From the NME, 25 July, 1981
The Oi stood on the burning dreck . . . ?
Mick Duff talks to Oi the poet Garry Johnson
In the space of three short weeks, all the worst misgivings concerning Oi have been conformed.
Firt, The 4-Skins, The Last Resort and The Business played a gig which was a catalyst for a race riot. Since then, the 4-Skins’ manager Gary Hitchcock has been exposed as a former member of the British Movement “leader guard” – along with Nick Crane, the now imprisoned skinhead pictured on the front of Sounds’ and Deram’s ‘Strength Thru Oi’ LP.
But if there has ever been any good in Oi, poet Garry Johnson is its personification. Swept along on a tide of misguided propaganda, and believing he was participating in some noble punk crusade, Johnson was initially attracted to Oi simply because it shared his affinity for social protest through aggresive music. Like many Oi fans Johnson only recently saw cause for apprehension.
“At the gigs of late, I started to notice a lot of people I’ve never seen before. They weren’t the regular Oi followers – they were a lot older an’ you could spot they were trouble makers straight off. Some were fascists, NF or BM, but the kids didn’t want nothin’ to do with them – but they were still there, menacin’ like.”
Chatting to me in a West End pub, Johnson naively maintains that the ordinary music fans involved in Oi are a strong enough force to drive the fascists out.
“The NF and the BM are the enemy. They wanna spoil it for us an’ we ain’t gonna let them. If they do take over, they’ll have all the kids to put out their propaganda an’ that would be terrible – so we’ve got to stop them!”
Ignoring them in the hope they’ll go away seems to be Johnson’s shaky solution; certainly words are the only weapons he’d use to fight an enemy whose power, conviction and organisation he clearly underestimates.
“But Oi can’t survive in its present form,” he adds. “Only the best people – the good people – will win throiugh an’ develop somethin’ a lot better.”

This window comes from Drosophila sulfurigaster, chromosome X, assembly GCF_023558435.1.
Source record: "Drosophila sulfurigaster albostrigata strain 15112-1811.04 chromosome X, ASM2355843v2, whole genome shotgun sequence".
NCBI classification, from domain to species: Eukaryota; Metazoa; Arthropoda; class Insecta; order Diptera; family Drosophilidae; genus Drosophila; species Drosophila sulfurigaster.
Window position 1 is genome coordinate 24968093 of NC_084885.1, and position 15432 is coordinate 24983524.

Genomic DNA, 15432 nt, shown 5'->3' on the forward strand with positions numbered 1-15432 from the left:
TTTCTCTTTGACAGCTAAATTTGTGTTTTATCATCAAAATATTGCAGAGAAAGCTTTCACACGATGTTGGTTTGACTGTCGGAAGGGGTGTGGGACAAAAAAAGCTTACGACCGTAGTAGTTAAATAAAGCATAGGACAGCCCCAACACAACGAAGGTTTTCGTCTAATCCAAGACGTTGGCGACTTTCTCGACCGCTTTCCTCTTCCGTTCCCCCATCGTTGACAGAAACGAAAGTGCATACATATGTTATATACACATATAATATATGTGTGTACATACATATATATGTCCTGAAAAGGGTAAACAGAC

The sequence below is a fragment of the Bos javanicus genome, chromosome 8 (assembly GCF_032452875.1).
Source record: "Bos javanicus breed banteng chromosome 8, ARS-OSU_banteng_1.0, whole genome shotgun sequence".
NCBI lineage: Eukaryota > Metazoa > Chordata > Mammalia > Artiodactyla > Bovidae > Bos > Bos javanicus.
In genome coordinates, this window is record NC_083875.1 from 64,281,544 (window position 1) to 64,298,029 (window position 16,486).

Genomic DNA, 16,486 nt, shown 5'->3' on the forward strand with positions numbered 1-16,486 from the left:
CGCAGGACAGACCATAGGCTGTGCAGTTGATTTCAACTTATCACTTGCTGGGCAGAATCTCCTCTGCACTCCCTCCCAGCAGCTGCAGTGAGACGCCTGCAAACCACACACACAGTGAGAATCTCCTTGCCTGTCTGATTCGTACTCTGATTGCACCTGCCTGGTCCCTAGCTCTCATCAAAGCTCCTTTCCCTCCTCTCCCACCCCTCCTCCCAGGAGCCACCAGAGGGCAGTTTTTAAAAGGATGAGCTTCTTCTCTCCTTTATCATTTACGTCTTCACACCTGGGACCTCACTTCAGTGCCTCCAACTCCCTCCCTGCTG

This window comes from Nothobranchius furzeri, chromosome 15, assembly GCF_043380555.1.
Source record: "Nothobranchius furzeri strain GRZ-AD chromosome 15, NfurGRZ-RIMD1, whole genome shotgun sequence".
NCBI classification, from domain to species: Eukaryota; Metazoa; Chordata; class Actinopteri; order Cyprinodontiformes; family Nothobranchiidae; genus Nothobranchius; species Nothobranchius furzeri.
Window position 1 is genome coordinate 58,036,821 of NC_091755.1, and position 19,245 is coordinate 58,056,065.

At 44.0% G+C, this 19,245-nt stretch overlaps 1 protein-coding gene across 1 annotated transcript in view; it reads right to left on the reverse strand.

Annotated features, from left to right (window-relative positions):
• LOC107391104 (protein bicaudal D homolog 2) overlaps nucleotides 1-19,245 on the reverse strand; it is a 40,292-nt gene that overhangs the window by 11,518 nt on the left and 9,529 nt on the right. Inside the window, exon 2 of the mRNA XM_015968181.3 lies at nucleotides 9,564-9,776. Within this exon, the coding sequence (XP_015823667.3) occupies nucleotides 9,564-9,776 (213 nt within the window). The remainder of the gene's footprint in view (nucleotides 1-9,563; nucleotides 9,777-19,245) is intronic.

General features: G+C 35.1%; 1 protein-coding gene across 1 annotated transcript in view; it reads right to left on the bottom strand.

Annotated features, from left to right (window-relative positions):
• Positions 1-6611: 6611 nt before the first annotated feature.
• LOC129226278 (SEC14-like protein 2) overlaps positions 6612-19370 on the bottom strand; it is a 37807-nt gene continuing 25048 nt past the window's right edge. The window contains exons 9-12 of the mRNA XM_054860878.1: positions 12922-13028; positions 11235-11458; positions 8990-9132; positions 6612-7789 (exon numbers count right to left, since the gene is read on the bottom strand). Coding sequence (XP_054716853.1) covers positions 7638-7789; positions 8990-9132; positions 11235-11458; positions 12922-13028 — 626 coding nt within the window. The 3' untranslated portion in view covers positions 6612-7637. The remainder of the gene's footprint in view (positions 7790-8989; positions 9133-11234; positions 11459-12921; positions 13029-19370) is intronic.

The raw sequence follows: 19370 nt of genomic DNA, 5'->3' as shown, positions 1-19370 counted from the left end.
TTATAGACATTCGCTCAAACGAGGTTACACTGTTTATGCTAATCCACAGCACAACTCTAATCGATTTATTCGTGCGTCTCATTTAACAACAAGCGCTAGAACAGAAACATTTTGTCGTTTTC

Garry Johnson deserves better and it’s easy to be won over by his youthful optimism, however gullible. But his poetry, in contrast, is more despairing – reflecting the awful dilemma of the million unemployed young people under 24, black and white, who’ve been dumped on the scrap-heap of Thatcher’s Britain with first hand experience having been out of work for over 18 months, in common with many of his generation, Garry feels he has no future in this country unless radical political changes are made and existing social structures / barriers are broken down.
“That’s why I sympathise with the rioters in a way, except it’s happenin’ in the wrong areas. They should all get on a bus an’ go to Twickenham or Tunbridge Wells. Hit the rich – it’s the only way this government will take notice. It’s no good lootin’ your own people an’ damagin’ your own area.”
Johnson’s poems appear on both ‘Oi – the Album’ and ‘Strength Thru Oi’. What they lack technically is easily compensated for by his insight and depth of feeling: an essential statement of working class youth’s struggle against oppression and the recession.
A collection of Garry Johnson’s poems, entitled Boys of the Empire, is available in pamphlet form from Manchester’s Babylon Books – phone 061-834 8296.